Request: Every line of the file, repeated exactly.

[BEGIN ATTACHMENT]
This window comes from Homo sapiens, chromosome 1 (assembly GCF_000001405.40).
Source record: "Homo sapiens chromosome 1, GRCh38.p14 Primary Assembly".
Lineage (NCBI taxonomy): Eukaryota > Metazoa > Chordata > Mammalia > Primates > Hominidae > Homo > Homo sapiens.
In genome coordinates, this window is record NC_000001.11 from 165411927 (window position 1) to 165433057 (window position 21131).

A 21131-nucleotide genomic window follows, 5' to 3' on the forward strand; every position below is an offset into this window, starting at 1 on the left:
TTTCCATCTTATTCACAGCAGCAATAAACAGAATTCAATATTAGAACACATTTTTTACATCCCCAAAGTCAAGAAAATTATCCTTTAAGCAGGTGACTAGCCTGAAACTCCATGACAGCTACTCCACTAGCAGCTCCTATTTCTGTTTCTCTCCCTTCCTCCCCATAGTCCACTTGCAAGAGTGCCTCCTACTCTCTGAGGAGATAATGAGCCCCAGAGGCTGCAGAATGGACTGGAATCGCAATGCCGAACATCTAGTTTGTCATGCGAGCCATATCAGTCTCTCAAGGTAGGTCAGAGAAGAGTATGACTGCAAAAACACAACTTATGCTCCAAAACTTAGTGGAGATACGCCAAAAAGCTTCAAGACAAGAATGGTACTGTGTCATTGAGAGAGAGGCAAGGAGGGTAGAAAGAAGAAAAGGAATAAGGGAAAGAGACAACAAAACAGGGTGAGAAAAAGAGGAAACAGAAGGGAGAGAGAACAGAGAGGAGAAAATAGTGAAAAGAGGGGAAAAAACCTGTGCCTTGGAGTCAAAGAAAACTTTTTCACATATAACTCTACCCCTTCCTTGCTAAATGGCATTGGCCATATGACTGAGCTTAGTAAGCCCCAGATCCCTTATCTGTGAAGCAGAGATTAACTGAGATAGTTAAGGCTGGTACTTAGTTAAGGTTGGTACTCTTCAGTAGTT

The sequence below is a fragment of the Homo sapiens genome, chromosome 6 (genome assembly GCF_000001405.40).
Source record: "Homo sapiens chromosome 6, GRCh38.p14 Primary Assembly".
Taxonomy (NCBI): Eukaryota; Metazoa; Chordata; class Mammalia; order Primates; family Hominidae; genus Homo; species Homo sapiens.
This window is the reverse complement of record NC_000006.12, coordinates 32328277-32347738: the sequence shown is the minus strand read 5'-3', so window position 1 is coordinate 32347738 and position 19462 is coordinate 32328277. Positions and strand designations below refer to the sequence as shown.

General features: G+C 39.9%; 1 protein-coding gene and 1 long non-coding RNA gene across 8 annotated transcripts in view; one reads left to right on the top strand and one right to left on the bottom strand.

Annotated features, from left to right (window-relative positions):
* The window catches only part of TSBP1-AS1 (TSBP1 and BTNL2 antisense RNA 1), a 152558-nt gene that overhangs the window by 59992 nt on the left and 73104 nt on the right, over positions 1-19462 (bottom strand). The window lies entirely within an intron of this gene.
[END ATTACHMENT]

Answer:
This window comes from Homo sapiens, chromosome 1 (assembly GCF_000001405.40).
Source record: "Homo sapiens chromosome 1, GRCh38.p14 Primary Assembly".
Lineage (NCBI taxonomy): Eukaryota > Metazoa > Chordata > Mammalia > Primates > Hominidae > Homo > Homo sapiens.
In genome coordinates, this window is record NC_000001.11 from 165411927 (window position 1) to 165433057 (window position 21131).

A 21131-nucleotide genomic window follows, 5' to 3' on the forward strand; every position below is an offset into this window, starting at 1 on the left:
TTTCCATCTTATTCACAGCAGCAATAAACAGAATTCAATATTAGAACACATTTTTTACATCCCCAAAGTCAAGAAAATTATCCTTTAAGCAGGTGACTAGCCTGAAACTCCATGACAGCTACTCCACTAGCAGCTCCTATTTCTGTTTCTCTCCCTTCCTCCCCATAGTCCACTTGCAAGAGTGCCTCCTACTCTCTGAGGAGATAATGAGCCCCAGAGGCTGCAGAATGGACTGGAATCGCAATGCCGAACATCTAGTTTGTCATGCGAGCCATATCAGTCTCTCAAGGTAGGTCAGAGAAGAGTATGACTGCAAAAACACAACTTATGCTCCAAAACTTAGTGGAGATACGCCAAAAAGCTTCAAGACAAGAATGGTACTGTGTCATTGAGAGAGAGGCAAGGAGGGTAGAAAGAAGAAAAGGAATAAGGGAAAGAGACAACAAAACAGGGTGAGAAAAAGAGGAAACAGAAGGGAGAGAGAACAGAGAGGAGAAAATAGTGAAAAGAGGGGAAAAAACCTGTGCCTTGGAGTCAAAGAAAACTTTTTCACATATAACTCTACCCCTTCCTTGCTAAATGGCATTGGCCATATGACTGAGCTTAGTAAGCCCCAGATCCCTTATCTGTGAAGCAGAGATTAACTGAGATAGTTAAGGCTGGTACTTAGTTAAGGTTGGTACTCTTCAGTAGTT

The sequence below is a fragment of the Homo sapiens genome, chromosome 6 (genome assembly GCF_000001405.40).
Source record: "Homo sapiens chromosome 6, GRCh38.p14 Primary Assembly".
Taxonomy (NCBI): Eukaryota; Metazoa; Chordata; class Mammalia; order Primates; family Hominidae; genus Homo; species Homo sapiens.
This window is the reverse complement of record NC_000006.12, coordinates 32328277-32347738: the sequence shown is the minus strand read 5'-3', so window position 1 is coordinate 32347738 and position 19462 is coordinate 32328277. Positions and strand designations below refer to the sequence as shown.

General features: G+C 39.9%; 1 protein-coding gene and 1 long non-coding RNA gene across 8 annotated transcripts in view; one reads left to right on the top strand and one right to left on the bottom strand.

Annotated features, from left to right (window-relative positions):
* The window catches only part of TSBP1-AS1 (TSBP1 and BTNL2 antisense RNA 1), a 152558-nt gene that overhangs the window by 59992 nt on the left and 73104 nt on the right, over positions 1-19462 (bottom strand). The window lies entirely within an intron of this gene.